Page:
Will impact investing remain a niche area?

Written by Shelly Durrant,
Account Director

If you’re asking yourself, what is impact investing? Where have you been these past 12-18 months? Everywhere you turn are headlines and mentions of it.

Impact investing refers to investments made into companies with the intention of generating a measureable, beneficial social or environmental impact, alongside a financial return.

Impact investing has come a long way in recent years, however it still remains a niche area.

Last week, I attended the ‘LRI Summit 2018’ in Frankfurt and a hot topic of discussion was impact investing. A poll was conducted at the summit which asked attendees about the future of impact investing.  The response was as follows:

  • 21% said it will remain a niche area
  • 28% said it will become more widespread
  • 51% said it will become more integrated in a company’s fund selection and portfolio

Interestingly, a room full of ‘investment’ folk predict big things for impact investing with half of attendees viewing impact investing as going mainstream and becoming fully integrated into fund selection. One of the many reasons for this is millennials.

Millennials are progressively moving into this way of investing as they increasingly view social responsibility as an important selection criteria for their investments. The concept of impact investing, pursuing both a financial return at the same time as a positive social impact, allows younger people to strive towards both simultaneously.

Furthermore millennials are applying pressure to their parents and grandparents when it comes to managing their portfolios. A colleague recently mentioned that his son was extremely critical of his portfolio when he noted the investments included drink and tobacco companies. He highlighted to his father that while the returns may look attractive, he was investing in companies who were not consciously trying to be environmentally and socially responsible.

There are many global environmental and social issues from air and plastic pollution, limited access to clean water, hunger and mental health, lack of education, and homelessness, to name a few. More than ever before, millennials are aware of the problems plaguing the world and are wanting to make a difference.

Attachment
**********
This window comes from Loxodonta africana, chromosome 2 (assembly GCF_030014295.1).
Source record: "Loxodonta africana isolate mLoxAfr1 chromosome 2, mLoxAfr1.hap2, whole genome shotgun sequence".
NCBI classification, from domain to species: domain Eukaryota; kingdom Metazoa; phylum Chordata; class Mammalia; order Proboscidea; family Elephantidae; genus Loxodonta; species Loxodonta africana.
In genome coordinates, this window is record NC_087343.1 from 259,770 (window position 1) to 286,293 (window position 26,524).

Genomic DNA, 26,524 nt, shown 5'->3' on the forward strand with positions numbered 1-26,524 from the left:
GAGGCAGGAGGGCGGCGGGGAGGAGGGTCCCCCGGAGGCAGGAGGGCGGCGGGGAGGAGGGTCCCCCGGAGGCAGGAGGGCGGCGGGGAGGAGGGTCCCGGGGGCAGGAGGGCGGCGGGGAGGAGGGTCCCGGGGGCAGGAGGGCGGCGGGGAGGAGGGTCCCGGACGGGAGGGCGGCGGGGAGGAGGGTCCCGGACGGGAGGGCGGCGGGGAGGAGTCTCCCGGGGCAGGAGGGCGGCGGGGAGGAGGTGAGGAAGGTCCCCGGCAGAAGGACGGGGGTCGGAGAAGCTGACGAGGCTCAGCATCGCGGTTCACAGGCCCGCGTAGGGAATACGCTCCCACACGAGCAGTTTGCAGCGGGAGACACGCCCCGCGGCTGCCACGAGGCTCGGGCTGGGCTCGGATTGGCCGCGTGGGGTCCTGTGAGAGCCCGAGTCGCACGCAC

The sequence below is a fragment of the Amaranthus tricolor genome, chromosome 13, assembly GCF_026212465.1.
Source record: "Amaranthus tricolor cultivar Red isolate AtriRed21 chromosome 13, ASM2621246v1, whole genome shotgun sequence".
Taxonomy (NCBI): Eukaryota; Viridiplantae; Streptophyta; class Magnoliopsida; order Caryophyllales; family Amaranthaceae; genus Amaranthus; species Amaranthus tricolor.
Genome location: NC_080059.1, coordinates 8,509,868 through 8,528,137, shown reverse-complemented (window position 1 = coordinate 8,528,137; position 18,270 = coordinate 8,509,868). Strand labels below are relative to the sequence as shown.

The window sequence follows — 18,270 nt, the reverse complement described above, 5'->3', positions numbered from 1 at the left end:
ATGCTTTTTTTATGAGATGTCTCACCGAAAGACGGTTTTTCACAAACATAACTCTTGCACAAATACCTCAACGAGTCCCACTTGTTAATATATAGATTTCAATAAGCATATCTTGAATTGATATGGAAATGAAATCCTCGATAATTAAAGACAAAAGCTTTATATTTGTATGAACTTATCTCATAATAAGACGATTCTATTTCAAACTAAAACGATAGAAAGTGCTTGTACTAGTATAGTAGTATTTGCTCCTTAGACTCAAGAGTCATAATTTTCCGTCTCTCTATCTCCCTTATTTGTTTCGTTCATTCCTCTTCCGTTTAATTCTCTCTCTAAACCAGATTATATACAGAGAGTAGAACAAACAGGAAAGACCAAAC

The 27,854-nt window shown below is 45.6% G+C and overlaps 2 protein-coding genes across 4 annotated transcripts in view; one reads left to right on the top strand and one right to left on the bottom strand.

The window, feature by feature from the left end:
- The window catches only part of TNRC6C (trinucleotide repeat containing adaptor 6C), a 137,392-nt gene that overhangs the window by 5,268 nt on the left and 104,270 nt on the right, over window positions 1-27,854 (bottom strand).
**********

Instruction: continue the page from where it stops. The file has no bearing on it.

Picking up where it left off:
Impact investing almost provides that instant satisfaction. Millennials are the generation that is used to having everything at their fingertips with digital advances. No one wants to wait 10, 20 or 30 years to start making or seeing a difference and impact investing allows people to make a difference right away.

It’s not just millennials supporting positive environmental and social change. The UK high street is more on-board than ever before. This year we’ve seen a number of supermarkets and coffee shops reduce the amount of plastic they use. For example, coffee shops are now encouraging customers to bring their own re-useable cups and in return will offer them discounted coffee. Another example is a leading supermarket that has recently changed from plastic cutlery to wooden in its food halls.

Despite this upward rise in impact investing, there are a number of things missing from the investment industry’s articulation of this, as recently highlighted in an Investment Week article by Lauren Mason, including:

  • Better education. While the growth in impact investing is promising, there remains a lack of understanding of what impact investing truly means and how it makes a difference.
  • Comparable information. There is lots of data out there, however, it has not kept up with how quickly the market is moving and swiftly ends up outdated.
  • Showcasing of ESG investment case studies. There are many DIY investors wanting to make a difference through impact investing but often don’t know where to start investing.
  • Industry standards. To take impact investing mainstream, there needs to be clearly defined standards to measure impact in the same way it exists in traditional financial markets.

There is still some way for the investment industry to go but better communication of the above points and a championing of industry standards would go a long way in taking what is currently a niche area, mainstream.

No matter what side of the fence you sit on, it’s hard to deny impact investing is making waves.



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